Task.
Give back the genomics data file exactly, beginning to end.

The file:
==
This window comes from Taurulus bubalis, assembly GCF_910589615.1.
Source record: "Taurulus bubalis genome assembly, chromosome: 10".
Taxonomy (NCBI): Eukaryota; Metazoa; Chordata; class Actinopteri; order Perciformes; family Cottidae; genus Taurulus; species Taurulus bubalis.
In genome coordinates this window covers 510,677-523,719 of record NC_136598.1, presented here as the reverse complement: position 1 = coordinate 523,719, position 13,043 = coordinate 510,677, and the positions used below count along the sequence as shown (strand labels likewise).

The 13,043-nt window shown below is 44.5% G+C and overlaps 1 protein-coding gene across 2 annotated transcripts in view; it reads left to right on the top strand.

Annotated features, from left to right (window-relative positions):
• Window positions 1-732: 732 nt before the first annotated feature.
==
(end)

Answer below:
This window comes from Taurulus bubalis, assembly GCF_910589615.1.
Source record: "Taurulus bubalis genome assembly, chromosome: 10".
Taxonomy (NCBI): Eukaryota; Metazoa; Chordata; class Actinopteri; order Perciformes; family Cottidae; genus Taurulus; species Taurulus bubalis.
In genome coordinates this window covers 510,677-523,719 of record NC_136598.1, presented here as the reverse complement: position 1 = coordinate 523,719, position 13,043 = coordinate 510,677, and the positions used below count along the sequence as shown (strand labels likewise).

The 13,043-nt window shown below is 44.5% G+C and overlaps 1 protein-coding gene across 2 annotated transcripts in view; it reads left to right on the top strand.

Annotated features, from left to right (window-relative positions):
• Window positions 1-732: 732 nt before the first annotated feature.